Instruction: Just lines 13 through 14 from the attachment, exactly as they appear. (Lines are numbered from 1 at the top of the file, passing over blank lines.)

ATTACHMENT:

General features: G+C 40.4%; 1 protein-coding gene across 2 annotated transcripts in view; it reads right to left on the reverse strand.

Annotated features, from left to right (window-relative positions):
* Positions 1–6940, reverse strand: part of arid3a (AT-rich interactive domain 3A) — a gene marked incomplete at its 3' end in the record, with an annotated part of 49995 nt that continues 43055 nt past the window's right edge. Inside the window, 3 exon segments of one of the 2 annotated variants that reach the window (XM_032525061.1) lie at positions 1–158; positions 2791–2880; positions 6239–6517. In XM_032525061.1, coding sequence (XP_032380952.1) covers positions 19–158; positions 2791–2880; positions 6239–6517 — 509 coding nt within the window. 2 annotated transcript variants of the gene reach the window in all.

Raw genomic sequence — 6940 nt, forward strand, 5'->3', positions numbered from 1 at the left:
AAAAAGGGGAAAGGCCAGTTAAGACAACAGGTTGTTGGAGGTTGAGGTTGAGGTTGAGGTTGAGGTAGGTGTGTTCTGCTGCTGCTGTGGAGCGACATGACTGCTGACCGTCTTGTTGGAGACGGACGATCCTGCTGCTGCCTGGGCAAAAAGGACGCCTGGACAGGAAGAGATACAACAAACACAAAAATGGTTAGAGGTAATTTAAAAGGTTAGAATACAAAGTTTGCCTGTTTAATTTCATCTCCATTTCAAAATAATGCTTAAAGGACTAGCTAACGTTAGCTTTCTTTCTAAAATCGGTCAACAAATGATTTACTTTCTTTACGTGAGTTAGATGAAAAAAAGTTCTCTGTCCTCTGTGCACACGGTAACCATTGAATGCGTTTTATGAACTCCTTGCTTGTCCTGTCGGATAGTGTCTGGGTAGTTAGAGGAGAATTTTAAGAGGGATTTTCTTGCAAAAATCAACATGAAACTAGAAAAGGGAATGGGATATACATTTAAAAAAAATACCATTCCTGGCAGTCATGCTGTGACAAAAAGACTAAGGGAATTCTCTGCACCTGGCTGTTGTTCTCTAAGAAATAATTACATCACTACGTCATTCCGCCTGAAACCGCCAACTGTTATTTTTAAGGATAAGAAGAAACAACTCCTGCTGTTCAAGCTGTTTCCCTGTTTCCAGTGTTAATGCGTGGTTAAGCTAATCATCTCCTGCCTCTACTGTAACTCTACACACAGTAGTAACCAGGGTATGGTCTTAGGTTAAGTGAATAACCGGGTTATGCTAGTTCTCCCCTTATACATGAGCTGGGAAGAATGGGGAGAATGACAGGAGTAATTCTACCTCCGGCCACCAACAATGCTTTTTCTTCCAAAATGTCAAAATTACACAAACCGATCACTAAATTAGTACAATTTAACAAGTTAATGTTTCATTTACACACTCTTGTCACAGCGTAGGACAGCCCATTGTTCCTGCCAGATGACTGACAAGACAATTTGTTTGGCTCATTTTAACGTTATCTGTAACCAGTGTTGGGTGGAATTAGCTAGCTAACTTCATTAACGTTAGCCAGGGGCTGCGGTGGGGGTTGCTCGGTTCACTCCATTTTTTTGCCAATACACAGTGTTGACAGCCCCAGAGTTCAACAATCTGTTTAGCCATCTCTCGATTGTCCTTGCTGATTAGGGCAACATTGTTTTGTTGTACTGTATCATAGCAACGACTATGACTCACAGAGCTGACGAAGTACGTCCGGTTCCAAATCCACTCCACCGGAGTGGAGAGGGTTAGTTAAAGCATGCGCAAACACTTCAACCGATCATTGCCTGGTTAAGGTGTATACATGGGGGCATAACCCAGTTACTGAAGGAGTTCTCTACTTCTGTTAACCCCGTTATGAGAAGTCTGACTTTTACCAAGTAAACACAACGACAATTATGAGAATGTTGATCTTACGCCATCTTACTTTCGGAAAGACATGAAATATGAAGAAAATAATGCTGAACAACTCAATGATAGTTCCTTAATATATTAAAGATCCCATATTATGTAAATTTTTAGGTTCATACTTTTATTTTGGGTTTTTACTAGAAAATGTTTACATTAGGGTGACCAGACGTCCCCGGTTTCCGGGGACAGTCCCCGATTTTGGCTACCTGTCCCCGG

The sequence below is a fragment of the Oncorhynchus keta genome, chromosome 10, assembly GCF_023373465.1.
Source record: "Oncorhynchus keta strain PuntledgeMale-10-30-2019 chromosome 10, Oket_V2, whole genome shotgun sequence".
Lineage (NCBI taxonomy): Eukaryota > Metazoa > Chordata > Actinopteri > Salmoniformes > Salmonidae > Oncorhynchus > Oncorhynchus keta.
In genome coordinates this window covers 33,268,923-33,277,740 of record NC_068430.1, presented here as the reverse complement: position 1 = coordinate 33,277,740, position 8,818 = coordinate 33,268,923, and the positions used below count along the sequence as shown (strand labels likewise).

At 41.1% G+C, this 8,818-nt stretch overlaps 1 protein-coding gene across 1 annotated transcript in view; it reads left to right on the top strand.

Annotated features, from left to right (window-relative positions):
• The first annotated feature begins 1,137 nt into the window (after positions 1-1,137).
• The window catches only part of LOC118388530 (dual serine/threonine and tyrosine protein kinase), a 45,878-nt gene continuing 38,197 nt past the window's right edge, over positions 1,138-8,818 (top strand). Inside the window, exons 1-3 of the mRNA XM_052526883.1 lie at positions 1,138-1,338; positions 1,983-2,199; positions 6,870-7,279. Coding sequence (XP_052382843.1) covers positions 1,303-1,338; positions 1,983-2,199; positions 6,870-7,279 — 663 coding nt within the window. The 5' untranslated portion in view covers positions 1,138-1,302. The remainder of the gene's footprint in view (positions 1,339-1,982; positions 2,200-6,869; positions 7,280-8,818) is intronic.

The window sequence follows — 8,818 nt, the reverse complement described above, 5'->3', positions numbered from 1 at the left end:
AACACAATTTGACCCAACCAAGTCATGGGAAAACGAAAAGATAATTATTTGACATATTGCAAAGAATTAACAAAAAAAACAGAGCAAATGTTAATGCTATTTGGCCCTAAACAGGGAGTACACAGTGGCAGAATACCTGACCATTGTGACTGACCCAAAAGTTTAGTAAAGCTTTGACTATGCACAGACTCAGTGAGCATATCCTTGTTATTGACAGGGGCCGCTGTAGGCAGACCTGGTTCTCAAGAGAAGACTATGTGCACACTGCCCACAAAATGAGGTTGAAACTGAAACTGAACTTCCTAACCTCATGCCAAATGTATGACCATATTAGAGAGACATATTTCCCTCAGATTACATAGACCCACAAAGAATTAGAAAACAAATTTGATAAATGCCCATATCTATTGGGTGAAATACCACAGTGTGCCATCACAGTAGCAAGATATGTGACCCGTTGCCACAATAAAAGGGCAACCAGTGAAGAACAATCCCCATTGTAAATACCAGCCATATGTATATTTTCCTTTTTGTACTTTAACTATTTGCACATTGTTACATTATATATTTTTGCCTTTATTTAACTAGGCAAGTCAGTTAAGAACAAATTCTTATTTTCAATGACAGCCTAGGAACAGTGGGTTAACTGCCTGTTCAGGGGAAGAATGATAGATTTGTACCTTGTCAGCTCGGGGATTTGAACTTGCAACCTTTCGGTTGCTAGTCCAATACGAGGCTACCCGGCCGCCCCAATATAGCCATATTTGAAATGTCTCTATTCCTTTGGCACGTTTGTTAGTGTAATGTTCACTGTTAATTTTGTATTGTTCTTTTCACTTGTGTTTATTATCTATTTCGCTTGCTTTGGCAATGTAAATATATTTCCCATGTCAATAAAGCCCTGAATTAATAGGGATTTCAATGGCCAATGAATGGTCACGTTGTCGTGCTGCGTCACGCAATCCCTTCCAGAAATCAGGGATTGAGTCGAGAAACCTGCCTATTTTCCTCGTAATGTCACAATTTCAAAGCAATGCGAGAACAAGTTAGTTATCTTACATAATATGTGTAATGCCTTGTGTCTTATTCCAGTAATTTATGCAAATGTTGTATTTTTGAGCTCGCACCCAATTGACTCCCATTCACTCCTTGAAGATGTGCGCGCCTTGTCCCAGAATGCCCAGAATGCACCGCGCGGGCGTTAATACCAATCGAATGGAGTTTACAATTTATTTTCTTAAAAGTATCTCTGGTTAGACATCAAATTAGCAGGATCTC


• The window catches only part of LOC118388530 (dual serine/threonine and tyrosine protein kinase), a 45,878-nt gene continuing 38,197 nt past the window's right edge, over positions 1,138-8,818 (top strand). Inside the window, exons 1-3 of the mRNA XM_052526883.1 lie at positions 1,138-1,338; positions 1,983-2,199; positions 6,870-7,279. Coding sequence (XP_052382843.1) covers positions 1,303-1,338; positions 1,983-2,199; positions 6,870-7,279 — 663 coding nt within the window. The 5' untranslated portion in view covers positions 1,138-1,302. The remainder of the gene's footprint in view (positions 1,339-1,982; positions 2,200-6,869; positions 7,280-8,818) is intronic.

The window sequence follows — 8,818 nt, the reverse complement described above, 5'->3', positions numbered from 1 at the left end: